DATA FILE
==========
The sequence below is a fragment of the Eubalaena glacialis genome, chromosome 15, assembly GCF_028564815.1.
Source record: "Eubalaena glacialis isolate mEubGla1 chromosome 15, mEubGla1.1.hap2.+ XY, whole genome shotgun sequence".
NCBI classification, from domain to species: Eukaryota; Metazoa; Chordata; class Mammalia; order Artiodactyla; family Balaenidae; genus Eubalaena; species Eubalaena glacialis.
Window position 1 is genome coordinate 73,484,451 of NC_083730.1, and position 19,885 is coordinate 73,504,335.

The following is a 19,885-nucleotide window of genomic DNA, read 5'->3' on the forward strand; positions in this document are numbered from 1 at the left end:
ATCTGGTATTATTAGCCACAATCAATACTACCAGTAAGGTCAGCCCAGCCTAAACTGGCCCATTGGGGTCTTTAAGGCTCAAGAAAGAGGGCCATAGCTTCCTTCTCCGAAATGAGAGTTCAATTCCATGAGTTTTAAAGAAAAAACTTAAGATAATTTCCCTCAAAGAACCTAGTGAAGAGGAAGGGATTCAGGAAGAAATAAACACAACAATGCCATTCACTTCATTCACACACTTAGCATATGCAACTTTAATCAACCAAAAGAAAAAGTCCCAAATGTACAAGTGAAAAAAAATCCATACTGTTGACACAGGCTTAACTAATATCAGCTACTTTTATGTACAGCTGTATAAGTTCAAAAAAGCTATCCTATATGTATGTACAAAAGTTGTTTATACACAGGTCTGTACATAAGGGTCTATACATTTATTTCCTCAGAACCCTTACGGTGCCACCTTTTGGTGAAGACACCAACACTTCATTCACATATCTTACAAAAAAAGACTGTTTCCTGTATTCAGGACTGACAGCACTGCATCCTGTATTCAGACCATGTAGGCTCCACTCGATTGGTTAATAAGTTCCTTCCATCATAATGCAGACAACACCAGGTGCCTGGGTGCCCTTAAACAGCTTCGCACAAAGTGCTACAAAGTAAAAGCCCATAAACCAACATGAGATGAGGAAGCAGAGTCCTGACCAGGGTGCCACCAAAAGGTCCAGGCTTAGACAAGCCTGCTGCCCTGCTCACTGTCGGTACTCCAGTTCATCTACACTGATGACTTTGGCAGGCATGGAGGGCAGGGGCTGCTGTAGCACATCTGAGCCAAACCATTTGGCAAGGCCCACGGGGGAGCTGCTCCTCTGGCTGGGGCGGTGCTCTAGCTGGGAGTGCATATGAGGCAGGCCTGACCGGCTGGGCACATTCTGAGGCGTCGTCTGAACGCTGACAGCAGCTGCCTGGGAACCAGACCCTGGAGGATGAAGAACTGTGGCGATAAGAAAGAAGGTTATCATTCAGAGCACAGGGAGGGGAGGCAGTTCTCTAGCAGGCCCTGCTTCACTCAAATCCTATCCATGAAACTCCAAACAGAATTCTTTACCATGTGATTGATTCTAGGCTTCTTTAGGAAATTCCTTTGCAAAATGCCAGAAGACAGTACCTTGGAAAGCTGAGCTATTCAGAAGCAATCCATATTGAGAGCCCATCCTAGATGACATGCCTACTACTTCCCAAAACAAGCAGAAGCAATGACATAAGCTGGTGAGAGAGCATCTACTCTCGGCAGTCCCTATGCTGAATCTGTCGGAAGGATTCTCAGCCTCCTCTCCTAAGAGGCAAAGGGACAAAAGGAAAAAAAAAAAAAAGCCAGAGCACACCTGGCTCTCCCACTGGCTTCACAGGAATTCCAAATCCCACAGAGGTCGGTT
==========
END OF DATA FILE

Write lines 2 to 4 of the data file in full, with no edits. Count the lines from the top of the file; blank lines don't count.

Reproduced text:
Source record: "Eubalaena glacialis isolate mEubGla1 chromosome 15, mEubGla1.1.hap2.+ XY, whole genome shotgun sequence".
NCBI classification, from domain to species: Eukaryota; Metazoa; Chordata; class Mammalia; order Artiodactyla; family Balaenidae; genus Eubalaena; species Eubalaena glacialis.
Window position 1 is genome coordinate 73,484,451 of NC_083730.1, and position 19,885 is coordinate 73,504,335.